In the traditional category management approach, after the category assessment is complete, the category plan is built and owned by the category managers from the retailer. At best the plan may contain some inputs from suppliers and is shared with them, but this is the exception rather than the norm. The new approach is different: rather than being created in isolation, the plan is to collaborate to co-create between the retailer and their product suppliers, aligning as best possible to strategic priorities for both sides, but with shopper needs always the driving force.

Both parties need to go into the planning process with an open mind about the actions they may be led towards. Without both parties adopting an approach that’s founded in data-driven insight and led by a strategic process, there can be little hope of consensus. Combining the expertise from both parties, and their knowledge of the customer and market, results in a superior category plan which maximises opportunities for both parties based on what matters most to customers.

Head of trade and shopper marketing for national brands, Rob Densem comments, “Dunnhumby assists in bridging the gap between supplier and retailer strategy, allowing for mutual objectives to be set and achieved. It is through a more textured understanding of the shopper that we are able to better deliver against ever evolving needs and demands. It is, in addition, during times of economic hardship that its role becomes that much more relevant and important in achieving mutual success.”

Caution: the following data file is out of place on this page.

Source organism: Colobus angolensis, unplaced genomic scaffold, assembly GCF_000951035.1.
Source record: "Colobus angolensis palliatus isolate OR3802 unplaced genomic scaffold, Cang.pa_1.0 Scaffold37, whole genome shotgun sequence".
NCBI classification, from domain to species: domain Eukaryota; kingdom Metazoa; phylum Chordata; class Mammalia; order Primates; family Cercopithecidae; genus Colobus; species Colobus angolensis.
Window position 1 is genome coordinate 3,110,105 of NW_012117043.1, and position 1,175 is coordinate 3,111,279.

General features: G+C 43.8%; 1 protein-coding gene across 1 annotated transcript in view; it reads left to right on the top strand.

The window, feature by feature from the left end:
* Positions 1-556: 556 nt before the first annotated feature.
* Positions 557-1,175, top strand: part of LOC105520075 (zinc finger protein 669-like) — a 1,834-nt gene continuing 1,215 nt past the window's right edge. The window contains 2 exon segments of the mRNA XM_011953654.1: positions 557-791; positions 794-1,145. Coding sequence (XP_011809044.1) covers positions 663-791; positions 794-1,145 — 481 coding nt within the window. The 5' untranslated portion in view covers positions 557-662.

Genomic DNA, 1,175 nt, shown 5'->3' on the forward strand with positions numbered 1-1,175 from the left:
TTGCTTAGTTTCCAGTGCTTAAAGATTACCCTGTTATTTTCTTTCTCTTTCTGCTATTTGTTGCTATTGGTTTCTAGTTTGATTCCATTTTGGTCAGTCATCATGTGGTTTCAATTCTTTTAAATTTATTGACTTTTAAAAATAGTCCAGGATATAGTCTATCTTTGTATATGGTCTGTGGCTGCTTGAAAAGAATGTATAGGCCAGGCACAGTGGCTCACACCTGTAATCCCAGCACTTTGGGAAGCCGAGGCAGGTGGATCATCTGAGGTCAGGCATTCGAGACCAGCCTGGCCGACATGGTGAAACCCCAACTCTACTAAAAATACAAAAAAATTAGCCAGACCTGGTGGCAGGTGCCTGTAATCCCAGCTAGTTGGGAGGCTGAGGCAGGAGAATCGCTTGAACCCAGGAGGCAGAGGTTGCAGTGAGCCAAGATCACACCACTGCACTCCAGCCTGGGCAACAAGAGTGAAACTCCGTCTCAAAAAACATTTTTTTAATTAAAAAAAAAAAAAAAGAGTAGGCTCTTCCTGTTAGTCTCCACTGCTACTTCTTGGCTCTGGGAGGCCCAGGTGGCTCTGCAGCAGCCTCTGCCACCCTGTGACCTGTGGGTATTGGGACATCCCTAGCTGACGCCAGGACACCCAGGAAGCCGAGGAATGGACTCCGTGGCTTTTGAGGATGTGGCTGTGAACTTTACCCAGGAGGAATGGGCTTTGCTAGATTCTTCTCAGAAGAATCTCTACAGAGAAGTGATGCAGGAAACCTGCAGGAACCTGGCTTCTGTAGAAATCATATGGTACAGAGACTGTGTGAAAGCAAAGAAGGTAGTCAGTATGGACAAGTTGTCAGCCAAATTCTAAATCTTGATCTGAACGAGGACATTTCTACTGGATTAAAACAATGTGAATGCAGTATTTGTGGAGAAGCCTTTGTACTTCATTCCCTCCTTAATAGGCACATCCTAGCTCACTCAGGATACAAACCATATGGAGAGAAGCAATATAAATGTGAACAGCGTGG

Upgraded insights tool

Making the process more seamless, Dunnhumby recently updated its insights tool, Shop, which empowers retailers and brand owners alike to make confident, data-led decisions that improve the customer experience and grow sales. Retailers use Shop to understand their customers’ behaviour and category trends and brand owners or suppliers have access to the same platform to optimise their products, their innovation strategy and all aspects of category management which together provides the framework for a transformative working relationship for the direct benefit of mutual customers.

Clear priorities and a shopper-first approach with a solid understanding of shopper needs, provide a strong platform for suppliers to leverage their position. However, it takes both parties coming together to share their knowledge and ideas to make it a success. The only way to make that happen is through action, and either party can take the lead there. Many suppliers often go down the route of a big unveiling of insight without really understanding the needs of their shopper, through transparency and collaboration from both suppliers and retailers the insight provided can be more actionable.

Tulloch ends, “Of course, ‘retail is detail’ and this applies firmly to category management. As detail specialists, the company works with retailers to provide a holistic understanding of the store, the roles categories play in meeting shopper needs, and the key levers for success within each category. For suppliers, there is a critical role to play that can contribute to getting the detail right. Getting it right means getting it right for the shopper. Getting it right for the shopper grows loyalty for the retailer and drives engagement for suppliers, creating a solid foundation for sustainable growth.”